Analysts use the statement of financial position to examine a company's liquidity and to gain insight into the state of the company's debt and inventory. One measure analysts use is the current ratio, a comparison of current assets with current liabilities. Analysts also look at the relationship of this statement with the statement of earnings. For example, they may explore the relationships of accounts receivable with sales, and of inventory with the costs of sales. Collection of accounts receivable is a task financial analysts also watch closely. If customers take long to pay for goods and services, accounts receivable may become large, forcing the company to borrow money (and pay interest) to finance these receivables. The longer it takes to collect accounts receivable the less valuable they are.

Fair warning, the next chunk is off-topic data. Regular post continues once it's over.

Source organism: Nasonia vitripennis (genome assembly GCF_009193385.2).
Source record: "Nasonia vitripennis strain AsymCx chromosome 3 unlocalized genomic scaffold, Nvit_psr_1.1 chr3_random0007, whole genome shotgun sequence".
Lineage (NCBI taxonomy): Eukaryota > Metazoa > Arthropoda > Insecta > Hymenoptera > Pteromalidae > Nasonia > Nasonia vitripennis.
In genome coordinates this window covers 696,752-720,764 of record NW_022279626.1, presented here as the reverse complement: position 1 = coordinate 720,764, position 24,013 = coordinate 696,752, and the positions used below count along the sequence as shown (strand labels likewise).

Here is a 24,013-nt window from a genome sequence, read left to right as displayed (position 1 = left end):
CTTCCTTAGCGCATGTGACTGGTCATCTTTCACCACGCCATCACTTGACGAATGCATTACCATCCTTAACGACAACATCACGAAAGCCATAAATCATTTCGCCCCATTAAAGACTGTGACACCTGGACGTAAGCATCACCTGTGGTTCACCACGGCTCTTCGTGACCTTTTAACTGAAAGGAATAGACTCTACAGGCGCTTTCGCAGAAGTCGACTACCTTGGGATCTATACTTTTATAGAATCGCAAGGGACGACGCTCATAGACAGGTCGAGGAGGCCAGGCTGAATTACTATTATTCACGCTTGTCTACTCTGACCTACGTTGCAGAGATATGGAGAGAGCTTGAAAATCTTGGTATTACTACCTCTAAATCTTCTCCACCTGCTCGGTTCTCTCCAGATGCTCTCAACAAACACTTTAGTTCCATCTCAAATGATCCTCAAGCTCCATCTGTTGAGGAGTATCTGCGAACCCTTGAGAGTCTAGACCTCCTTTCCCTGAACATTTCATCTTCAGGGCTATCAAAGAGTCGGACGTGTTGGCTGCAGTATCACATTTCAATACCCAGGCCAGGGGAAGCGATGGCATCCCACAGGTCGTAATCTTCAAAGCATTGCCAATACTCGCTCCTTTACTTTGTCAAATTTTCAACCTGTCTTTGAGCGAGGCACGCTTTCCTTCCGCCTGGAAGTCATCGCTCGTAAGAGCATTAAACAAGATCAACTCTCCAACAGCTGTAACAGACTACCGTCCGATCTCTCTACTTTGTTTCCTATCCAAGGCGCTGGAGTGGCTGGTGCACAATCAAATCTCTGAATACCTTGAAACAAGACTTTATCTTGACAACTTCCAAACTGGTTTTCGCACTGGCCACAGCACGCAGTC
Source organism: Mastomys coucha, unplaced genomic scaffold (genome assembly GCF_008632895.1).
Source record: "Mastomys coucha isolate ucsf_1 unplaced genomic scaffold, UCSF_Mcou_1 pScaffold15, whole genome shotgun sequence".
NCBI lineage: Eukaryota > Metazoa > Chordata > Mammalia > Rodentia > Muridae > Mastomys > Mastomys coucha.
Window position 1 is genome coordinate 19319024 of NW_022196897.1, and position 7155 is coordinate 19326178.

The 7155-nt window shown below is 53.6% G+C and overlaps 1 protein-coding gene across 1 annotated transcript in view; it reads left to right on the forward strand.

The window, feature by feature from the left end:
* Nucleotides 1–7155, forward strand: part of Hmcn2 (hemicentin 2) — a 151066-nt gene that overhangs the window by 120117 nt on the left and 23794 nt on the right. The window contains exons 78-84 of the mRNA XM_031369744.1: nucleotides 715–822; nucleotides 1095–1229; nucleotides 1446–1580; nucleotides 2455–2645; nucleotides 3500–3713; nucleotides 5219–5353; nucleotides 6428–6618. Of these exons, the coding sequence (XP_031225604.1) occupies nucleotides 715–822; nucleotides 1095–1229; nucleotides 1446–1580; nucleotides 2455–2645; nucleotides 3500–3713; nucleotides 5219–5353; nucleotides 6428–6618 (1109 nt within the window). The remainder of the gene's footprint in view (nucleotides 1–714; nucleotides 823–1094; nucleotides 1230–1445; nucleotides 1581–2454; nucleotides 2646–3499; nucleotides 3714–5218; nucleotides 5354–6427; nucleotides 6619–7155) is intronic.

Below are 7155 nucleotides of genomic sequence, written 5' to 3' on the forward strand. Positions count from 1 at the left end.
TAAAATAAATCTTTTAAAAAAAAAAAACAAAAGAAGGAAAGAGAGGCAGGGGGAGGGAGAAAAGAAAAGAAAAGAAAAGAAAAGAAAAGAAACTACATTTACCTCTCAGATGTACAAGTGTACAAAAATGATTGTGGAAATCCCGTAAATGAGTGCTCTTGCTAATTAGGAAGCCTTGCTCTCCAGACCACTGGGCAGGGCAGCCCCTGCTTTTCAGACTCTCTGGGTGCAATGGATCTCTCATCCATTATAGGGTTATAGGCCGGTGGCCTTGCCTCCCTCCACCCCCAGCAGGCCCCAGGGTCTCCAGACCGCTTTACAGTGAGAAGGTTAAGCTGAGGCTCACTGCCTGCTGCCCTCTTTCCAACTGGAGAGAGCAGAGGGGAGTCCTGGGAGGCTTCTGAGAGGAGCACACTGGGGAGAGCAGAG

Analysis: Statement of cash flows

Analysts use the statement of cash flows to determine how effectively a company generates and manages cash. Analysts look most closely at the cash from operating activities in evaluating a company's potential for long-term success because this figure shows how efficiently the company can produce and sell its primary product or service.

Analysts also evaluate cash flows in relation to earnings figures (from the statement of earnings). For example, in some cases, a company can report positive earnings on the statement of earnings and still report a negative net cash flow on the statement of cash flows. This situation may occur when a company is unable to meet the current demand for its products and consequently invests its profits, or even borrows additional money, to expand its manufacturing capability (for example, by purchasing equipment or new facilities). When such a situation occurs, analysts look for the implications. They try to determine if the prospective demand for the company's product is great enough to justify the expenditures and new debt.